gpg: next trustdb check due at 2018-08-19
gpg: '''Good signature''' from "Sysadministrivia Podcast (https://sysadministrivia.com) <admin@sysadministrivia.com>" [ultimate]
gpg:                 aka "[jpeg image of size 48921]" [ultimate]
gpg: Signature made Sat Mar 14 01:20:36 2015 EDT using RSA key ID '''7675230F'''
gpg: '''Good signature''' from "Sysadministrivia Podcast (https://sysadministrivia.com) <admin@sysadministrivia.com>" [ultimate]
gpg:                 aka "[jpeg image of size 48921]" [ultimate]

Usually I’ll sign each episode. Jthan’s lazy so he doesn’t sign very often, but when he does he usually signs all existing episodes that he missed at the same time. Either way, as long as either of us signs it, you’ll see at least one good Good signature from “Sysadministrivia Podcast (….

*BSD/Other *nixen

First off, if you use NetBSD you’re in luck, as they have NetPGP. But honestly, you’re better off with GPG (GnuPG). NetPGP seems a bit crippled at cursory glance, but if you hate the GPL that much you at least have an option. I’m not going to delve into how to use it though.

You’ll need to install it from pkg(8) or compile from source/via ports; I’m not aware of any BSDs that include it by default.

Moving on.

First, we import the public key, verify it against a fingerprint, and trust the key. You only need to do this once; it’s stored in your keyring after that. (Note that if you delete ~/.gnupg or wherever you store your keyring, you will need to repeat the process.)

For some reason, the pkg version of gnupg (at least on FreeBSD 10.x) seemed to take a bit longer than usual to contact the keyserver. So heads up.

$ gpg --recv-keys --keyserver pgp.mit.edu 0x343c305f9109d4dc
gpg: directory '/home/user/.gnupg' created
gpg: new configuration file '/home/user/.gnupg/gpg.conf' created
gpg: WARNING: options in '/home/user/.gnupg/gpg.conf' are not yet active during this run
gpg: keybox '/home/user/.gnupg/pubring.kbx' created
gpg: /home/user/.gnupg/trustdb.gpg: trustdb created
gpg: key 9109D4DC: public key "Sysadministrivia Podcast (https://sysadministrivia.com) <admin@sysadministrivia.com>" imported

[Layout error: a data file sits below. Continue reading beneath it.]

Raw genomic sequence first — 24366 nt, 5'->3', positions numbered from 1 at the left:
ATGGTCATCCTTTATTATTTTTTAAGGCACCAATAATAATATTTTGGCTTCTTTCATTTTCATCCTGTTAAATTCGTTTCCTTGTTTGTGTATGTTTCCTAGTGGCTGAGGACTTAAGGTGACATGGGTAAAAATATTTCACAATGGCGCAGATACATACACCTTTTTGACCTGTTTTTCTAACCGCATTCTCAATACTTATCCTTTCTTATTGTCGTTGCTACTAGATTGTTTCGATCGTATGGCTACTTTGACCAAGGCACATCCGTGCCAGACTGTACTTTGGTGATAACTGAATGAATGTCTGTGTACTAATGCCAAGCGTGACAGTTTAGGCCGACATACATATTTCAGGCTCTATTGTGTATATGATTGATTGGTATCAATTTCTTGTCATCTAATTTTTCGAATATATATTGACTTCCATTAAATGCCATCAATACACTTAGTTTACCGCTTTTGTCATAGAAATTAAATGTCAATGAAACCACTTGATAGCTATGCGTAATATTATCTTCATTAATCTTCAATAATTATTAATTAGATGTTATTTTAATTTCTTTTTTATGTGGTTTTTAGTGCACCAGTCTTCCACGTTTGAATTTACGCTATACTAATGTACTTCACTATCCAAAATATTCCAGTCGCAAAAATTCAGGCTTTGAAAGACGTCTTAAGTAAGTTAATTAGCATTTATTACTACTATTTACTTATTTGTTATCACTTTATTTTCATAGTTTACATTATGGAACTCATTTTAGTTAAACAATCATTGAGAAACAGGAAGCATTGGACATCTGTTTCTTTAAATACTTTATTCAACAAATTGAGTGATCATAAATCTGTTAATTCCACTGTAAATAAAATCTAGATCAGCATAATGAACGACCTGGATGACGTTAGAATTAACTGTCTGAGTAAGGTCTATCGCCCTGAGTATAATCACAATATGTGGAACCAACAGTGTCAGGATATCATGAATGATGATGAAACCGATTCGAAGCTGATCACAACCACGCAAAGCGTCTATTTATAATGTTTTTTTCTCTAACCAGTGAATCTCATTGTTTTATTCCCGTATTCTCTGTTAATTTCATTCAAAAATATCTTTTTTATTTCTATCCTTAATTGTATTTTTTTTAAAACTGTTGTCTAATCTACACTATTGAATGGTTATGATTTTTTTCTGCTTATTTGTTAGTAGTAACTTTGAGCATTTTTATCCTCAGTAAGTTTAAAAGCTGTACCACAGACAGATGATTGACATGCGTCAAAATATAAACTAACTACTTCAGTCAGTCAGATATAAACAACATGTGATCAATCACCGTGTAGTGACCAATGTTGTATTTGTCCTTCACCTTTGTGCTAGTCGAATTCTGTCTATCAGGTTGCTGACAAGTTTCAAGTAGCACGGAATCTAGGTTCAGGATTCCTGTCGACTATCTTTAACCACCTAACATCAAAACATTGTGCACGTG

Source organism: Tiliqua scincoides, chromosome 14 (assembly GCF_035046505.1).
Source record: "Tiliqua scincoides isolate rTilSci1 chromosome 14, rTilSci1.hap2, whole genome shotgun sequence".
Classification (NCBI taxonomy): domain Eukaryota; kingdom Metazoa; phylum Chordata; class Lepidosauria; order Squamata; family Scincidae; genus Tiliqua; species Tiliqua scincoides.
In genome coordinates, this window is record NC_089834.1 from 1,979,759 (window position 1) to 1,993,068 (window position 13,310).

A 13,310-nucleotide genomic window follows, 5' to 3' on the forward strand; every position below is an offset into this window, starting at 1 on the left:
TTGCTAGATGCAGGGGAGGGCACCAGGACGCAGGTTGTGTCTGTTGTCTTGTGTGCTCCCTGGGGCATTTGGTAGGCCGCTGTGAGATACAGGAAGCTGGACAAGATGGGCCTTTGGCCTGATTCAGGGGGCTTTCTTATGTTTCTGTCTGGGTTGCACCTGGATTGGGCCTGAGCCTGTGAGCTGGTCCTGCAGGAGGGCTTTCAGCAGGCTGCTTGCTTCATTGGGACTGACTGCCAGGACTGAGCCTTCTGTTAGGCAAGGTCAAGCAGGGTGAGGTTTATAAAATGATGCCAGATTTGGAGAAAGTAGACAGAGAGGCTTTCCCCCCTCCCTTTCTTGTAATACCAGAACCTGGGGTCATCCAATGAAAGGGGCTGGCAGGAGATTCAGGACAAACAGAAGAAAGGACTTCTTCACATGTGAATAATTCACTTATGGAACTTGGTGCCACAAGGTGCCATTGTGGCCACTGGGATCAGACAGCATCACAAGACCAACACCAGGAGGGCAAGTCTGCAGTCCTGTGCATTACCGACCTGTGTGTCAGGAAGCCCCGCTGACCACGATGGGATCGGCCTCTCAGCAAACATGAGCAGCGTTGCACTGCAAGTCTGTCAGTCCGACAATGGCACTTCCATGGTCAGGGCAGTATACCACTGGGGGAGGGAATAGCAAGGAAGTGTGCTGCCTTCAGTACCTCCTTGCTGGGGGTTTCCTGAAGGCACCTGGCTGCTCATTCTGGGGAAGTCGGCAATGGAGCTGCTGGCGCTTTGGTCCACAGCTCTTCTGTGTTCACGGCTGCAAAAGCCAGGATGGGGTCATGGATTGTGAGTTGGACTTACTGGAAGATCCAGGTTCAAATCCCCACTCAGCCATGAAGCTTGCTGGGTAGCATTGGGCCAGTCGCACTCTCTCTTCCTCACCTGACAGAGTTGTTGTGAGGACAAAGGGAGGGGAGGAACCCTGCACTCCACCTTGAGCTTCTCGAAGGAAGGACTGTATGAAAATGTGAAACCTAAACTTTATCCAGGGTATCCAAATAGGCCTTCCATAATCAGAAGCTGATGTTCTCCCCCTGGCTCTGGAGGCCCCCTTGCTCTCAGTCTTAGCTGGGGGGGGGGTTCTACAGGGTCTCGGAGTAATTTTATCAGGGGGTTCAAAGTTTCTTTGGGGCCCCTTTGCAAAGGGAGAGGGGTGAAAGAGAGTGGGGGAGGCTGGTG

gpg: no ultimately trusted keys found
gpg: Total number processed: 1
gpg:               imported: 1

You’ll need an active internet connection to fetch from a keyserver, by the way.

Once the key is imported, verify the fingerprint. Per our listing in the keyserver (and verifying here), our fingerprint is 63D1 CEA3 87C2 7A92 E0D5 0AB8 343C 305F 9109 D4DC.

$ gpg --fingerprint 0x343c305f9109d4dc
pub   rsa4096/9109D4DC 2015-03-12
      Key fingerprint = 63D1 CEA3 87C2 7A92 E0D5  0AB8 343C 305F 9109 D4DC
uid       [ unknown] Sysadministrivia Podcast (https://sysadministrivia.com) <admin@sysadministrivia.com>
uid       [ unknown] [jpeg image of size 48921]
sub   rsa4096/B7B4663F 2015-03-12
sub   rsa4096/8060AA58 2015-03-12
sub   rsa4096/7675230F 2015-03-12

If the fingerprints match, great! If not, someone is doing some pretty naughty things on your network.

Once you have verified the match, you’ll be able to verify signatures. Note in the show notes for S0E1 the GPG Signature link. It will link to a plaintext file- you should see at LEAST one signature block in that file, possibly more. You can curl this (if you have curl installed), we’ll need it in a second.

$ pwd
/usr/home/user
$ /usr/local/bin/curl -Os https://sysadministrivia.com/media/S0/E1/gpg/s0e1.body.bongos.mp3.sig

Next we need to tell GPG that we trust the key we imported. Note that to perform a good verify, you need to trust the key with “Ultimate” level. If you would like to arrange further verification of our key (and you should, as it’s proper GPG/PGP operating procedure to do so), please contact us at our contact page and we will arrange a method of verifying this that will hopefully provide adequate proof of key identity.

Once you’re sure we are who we say we are ;) we can set the trust level of the key:

$ gpg --trusted-key 0x343c305f9109d4dc --list-keys 0x343c305f9109d4dc

(Alternatively, you can do gpg --edit-key 0x343c305f9109d4dc trust – just be sure that you will need to grant Ultimate trust (level 5) if you want good signatures to not complain.)

Now that we have imported the pubkey into our keyring, set a trust level, and we have fetched the .sig file, you can verify the file you/your podcast client/etc. has downloaded against the signature.

$ gpg --verify s0e1.body.bongos.mp3.sig s0e1.body.bongos.mp3
gpg: Signature made Sat Mar 14 01:20:28 2015 EDT using RSA key ID 8060AA58
gpg: Good signature from "Sysadministrivia Podcast (https://sysadministrivia.com) <admin@sysadministrivia.com>" [ultimate]
gpg:                 aka "[jpeg image of size 48921]" [ultimate]
gpg: Signature made Sat Mar 14 01:20:36 2015 EDT using RSA key ID '''7675230F'''
gpg: Good signature from "Sysadministrivia Podcast (https://sysadministrivia.com) <admin@sysadministrivia.com>" [ultimate]
gpg:                 aka "[jpeg image of size 48921]" [ultimate]

Usually I’ll sign each episode. Jthan’s lazy so he doesn’t sign very often, but when he does he usually signs all existing episodes that he missed at the same time. Either way, as long as either of us signs it, you’ll see at least one good Good signature from “Sysadministrivia Podcast (….

Windows

Use GPG4Win. You’re on your own; good luck.